Material and Methods

Experimental period: The experiment was conducted at the Agronomy Farm of SAU, Dhaka, Bangladesh during the Boro season of December 2012 to May 2013.

Treatments and design: Four different nitrogen source viz. No nitrogen (To), BRRI recommended dose of prilled urea (T1), recommended dose of mixed NPK (T2), BARC recommended dose (66 kg N/ha) of USG (T3) and four varieties viz. Heera (V1), BADC SL8H (V2), BRRI dhan58 (V3) and BRRI dhan29 (V4) were used in the experiment. The BRRI recommended dose of urea in Madhupur tract (AEZ 28) for hybrid and inbred varieties are 150 and 120 kg ha-1 respectively. BARC recommended dose of USG is 66 kg ha-1. Mixed NPK dose was 30-35 kg ha-1. The experiment was laid out following split plot design with three replications where main plot was for nitrogen source and subplot was for variety. The size of the unit plot was 4 m x 2.5 m with a space between replications 1.0m and unit plots 0.50m.

Planting Material: High yielding variety BRR1 dhan29 and BRRI dhan58 and hybrid variety BADC SL 8H and Heera of boro season were used as test crop. BRRI dhan29 and BRRI dhan58 were developed by BRRI, Gazipur, Bangladesh. The grains of BRRI dhan29 and BRRI dhan58 are medium-slender with light-golden husks. BADC SL8H was introduced in BADC and Heera was introduced by Supreme Seed Company Ltd. from China. The grains of BADC SL8H are golden, slightly slender and comparatively larger in size. The grains of Heera are medium, thick with light golden husks.

Collection and preparation of initial soil sample: The initial soil samples were collected before land preparation from a 0-15 cm soil depth by means of an auger from different location covering the whole experimental plot and mixed thoroughly to make a composite sample. After collection of soil samples, the plant roots, leaves etc. were picked up and removed. Then the sample was air-dried and sieved through a sieve and stored in a clean plastic container for physical and chemical analysis.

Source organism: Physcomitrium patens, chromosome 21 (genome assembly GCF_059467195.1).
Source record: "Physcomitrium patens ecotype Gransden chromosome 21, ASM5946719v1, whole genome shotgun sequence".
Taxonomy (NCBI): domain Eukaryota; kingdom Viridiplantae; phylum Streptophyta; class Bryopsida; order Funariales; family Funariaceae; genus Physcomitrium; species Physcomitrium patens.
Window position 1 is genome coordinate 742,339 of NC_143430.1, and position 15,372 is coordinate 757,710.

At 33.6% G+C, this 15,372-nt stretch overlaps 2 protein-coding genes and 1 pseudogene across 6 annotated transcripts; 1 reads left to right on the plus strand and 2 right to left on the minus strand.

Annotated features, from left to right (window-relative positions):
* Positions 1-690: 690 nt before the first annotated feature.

Fertilization: TSP, MP, gypsum and zinc sulphate were applied at the rate of 148-178-100-15 kg ha-1, respectively except in the T2 treatment plot [7]. There were two rates of urea for T1 treatment plot such as 260 kg ha-1 for inbred and 325 kg ha-1 for hybrid rice. Full dose of TSP, MP, gypsum, zinc sulphate and cow dung (10 t ha-1) were applied as basal dose at final land preparation of individual plots. Urea was applied to T1 treatment plot in three equal splits on 15, 30 and 55 DAT for BRRI dhan29 and BRRI dhan58 and in case of hybrid varieties, the splits were 0, 21 and 42 DAT, respectively.

Uprooting of seedlings: Seedlings of 40 for BRRI dhan29 and BRRI dhan58 while 30 days old hybrid varieties, respectively were uprooted from the nursery beds carefully.

Transplanting: Seedlings were transplanted on December 25, 2012 in the well-puddled experimental plots. Spacing was given 25cmx15cm for BRRI dhan29 and BRRI dhan58 as well as 20cmx15cm for hybrid varieties. Two seedlings for BRRI dhan29 and BRRI dhan58 and one seedling for hybrid varieties were transplanted hill-1.

Gap filling: Seedlings of some hills died off and these were replaced by gap filling after one week of transplanting with seedlings from the same source.

Weeding: Manual weeding was done for three times during at 16 DAT, 31 DAT and 56 DAT followed by first, second and third top dressing of urea.